This statement is incredibly ironic and moronic."

    Indeed it is. Egnor will say anything to protect his death cult of corrupt and deranged pedophiles because he thinks they have his ticket to heaven.

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  17. @bachfiend
    It's an illustration of the fact that humans can see something and misinterpret it, similar to the way I misread someone using a name similar to yours. Another example would be Galileo when he observed the Rings of Saturn...

    Here is another example:

    A teacher displaying the Ten Commandments or Genesis in the classroom isn't engaging in a preference or free speech...

    Errare humanum est...

    @troy

    ...sed perseverare diabolicum!

    @anon and other trolls...

    damnant quod non intellegunt!

    Get an education, for God (or Darwin) sake!

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  18. Pépé, have you ever herped so hard that you derped?

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  19. @James etc...
    It's funny: when I was taught about evolution, I never heard the words "Haeckel", "Nebraska" and "Piltdown"...

    What about Tiktaalik?

    If this word is alien to you, maybe you just dreamt you were attending a course on evolution, but actually you were in the macramé course.

    Damn weed!

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  20. @anon a.k.a. the derp

    Please write a 10,000 words essay on the following subject:

    The more things change, the more they remain the same, though the fundamental similarities are often masked by superficially differing veneers of terminological and technological refinement.

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  21. Why would Pepe recommend an education while it's obvious he has received so little himself?

    Homo sapiens non urinat in ventum

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  22. @troy
    Homo sapiens non urinat in ventum

    Have you personally verified the truth of this maxim?

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  23. anon a.k.a. the derpNovember 14, 2011 at 5:24 PM

    What about Tiktaalik?

    If this word is alien to you, maybe you just dreamt you were attending a course on evolution, but actually you were in the macramé course.


    Or maybe I was taught about evolution when I was in high school several years ago, when Tiktaalik hadn't been discovered.

    Damn weed!
    I have never smoked weed. Oh wait, I'm a godless atheist, therefore I'm a drug addict.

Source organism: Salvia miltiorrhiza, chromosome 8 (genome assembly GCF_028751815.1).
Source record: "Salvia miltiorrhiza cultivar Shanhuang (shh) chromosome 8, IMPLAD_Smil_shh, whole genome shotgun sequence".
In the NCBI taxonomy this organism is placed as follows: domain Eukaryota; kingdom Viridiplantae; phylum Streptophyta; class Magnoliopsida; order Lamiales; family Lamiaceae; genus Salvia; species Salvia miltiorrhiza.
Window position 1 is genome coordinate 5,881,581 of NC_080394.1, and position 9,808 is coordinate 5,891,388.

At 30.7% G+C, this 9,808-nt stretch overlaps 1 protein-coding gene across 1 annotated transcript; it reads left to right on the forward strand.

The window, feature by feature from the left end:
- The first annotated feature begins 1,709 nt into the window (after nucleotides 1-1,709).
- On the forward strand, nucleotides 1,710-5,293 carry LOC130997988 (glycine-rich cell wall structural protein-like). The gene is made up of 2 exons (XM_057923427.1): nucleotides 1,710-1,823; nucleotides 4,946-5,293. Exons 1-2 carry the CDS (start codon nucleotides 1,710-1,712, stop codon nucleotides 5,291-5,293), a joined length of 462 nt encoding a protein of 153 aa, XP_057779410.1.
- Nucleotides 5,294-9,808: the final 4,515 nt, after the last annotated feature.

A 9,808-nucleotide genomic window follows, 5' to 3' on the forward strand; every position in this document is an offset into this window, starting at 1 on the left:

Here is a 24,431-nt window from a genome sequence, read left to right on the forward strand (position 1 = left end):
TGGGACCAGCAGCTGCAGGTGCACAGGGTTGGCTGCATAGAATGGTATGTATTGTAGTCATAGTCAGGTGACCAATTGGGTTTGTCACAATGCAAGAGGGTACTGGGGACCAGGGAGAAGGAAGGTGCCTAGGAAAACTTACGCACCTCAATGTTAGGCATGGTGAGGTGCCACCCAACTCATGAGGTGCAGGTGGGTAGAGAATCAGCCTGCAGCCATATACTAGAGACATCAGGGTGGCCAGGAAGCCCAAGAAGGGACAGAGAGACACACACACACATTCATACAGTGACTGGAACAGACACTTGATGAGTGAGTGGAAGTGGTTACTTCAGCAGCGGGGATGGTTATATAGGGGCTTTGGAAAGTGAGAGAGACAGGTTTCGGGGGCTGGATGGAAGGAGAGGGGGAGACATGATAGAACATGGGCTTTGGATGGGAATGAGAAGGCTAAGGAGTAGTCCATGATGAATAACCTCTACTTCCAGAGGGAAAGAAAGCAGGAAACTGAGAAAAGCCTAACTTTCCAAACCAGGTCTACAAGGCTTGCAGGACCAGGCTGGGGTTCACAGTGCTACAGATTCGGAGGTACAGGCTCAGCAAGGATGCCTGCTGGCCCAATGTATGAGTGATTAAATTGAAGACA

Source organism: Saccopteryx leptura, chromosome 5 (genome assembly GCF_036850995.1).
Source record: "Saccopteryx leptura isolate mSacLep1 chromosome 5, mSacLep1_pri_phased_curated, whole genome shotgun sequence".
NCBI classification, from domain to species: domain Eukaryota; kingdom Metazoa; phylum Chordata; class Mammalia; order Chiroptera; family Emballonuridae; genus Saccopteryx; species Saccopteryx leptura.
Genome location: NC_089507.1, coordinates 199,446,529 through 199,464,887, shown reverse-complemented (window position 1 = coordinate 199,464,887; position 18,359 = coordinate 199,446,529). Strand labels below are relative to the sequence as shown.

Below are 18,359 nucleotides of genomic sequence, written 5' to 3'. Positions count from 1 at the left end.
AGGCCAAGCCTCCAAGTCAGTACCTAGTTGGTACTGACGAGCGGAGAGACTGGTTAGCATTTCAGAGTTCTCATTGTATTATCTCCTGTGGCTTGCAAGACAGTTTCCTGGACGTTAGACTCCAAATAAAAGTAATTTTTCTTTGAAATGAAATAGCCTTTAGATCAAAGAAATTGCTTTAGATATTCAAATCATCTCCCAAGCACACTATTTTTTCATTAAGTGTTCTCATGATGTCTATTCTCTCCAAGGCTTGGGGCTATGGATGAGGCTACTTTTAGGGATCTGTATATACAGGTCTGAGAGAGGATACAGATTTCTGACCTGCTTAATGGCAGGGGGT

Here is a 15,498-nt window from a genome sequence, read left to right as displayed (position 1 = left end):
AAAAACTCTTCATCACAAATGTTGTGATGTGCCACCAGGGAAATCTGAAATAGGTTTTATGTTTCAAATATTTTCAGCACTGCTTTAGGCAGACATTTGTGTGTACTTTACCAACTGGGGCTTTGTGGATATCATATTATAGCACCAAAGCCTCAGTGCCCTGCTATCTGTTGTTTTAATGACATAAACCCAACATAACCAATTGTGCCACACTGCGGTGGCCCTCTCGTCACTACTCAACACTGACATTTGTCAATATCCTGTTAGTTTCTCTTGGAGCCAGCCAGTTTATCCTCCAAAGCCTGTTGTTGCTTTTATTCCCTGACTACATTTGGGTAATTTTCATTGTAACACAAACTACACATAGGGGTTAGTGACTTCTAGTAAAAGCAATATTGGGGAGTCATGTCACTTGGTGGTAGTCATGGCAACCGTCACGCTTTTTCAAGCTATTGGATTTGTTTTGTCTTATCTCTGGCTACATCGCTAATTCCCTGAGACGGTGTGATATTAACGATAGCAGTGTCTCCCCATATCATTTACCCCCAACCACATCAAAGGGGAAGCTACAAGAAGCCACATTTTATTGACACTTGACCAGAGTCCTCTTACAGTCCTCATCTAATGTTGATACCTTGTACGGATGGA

The more things change, the more they remain the same, though the fundamental similarities are often masked by superficially differing veneers of terminological and technological refinement.

    Cool story bro.

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  24. @troy
    Homo sapiens non urinat in ventum

    What about the other half of humanity?

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  25. @troy
    Homo sapiens non urinat in ventum

    Is this what you have in mind?

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  26. @anon a.k.a. the derp said...

    Tiktaalik hadn't been discovered.

    Invented?

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  27. anon a.k.a. the derpNovember 14, 2011 at 5:54 PM

    @Pépé

    Invented?

    A part of me wants to believe that you're kidding, but I fear that you actually believe what you write.

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  28. @anon a.k.a. the derp said...

    Can you prove me wrong?

    I can make a clay example of a rat changing into a goat and have it peer reviewed.

    When anything goes, well, anything goes!

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  29. I can make a clay example of a rat changing into a goat

    Sure, you can.

    and have it peer reviewed.

    I seriously doubt it.

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  30. One of the many services that creationists and IDers have provided is to insist on memory and honesty in the quite sleazy history of evolutionary biology.

    Name a single 'fraud" of evolutionary biology that was uncovered by creationists. Piltdown, Nebraska, Haeckel, Archaeoraptor - all of them were exposed by scientists.

    Creationists and the Discovery Institute have contributed nothing of value to human knowledge except serving as a continuing example that some people prefer mythology to reality.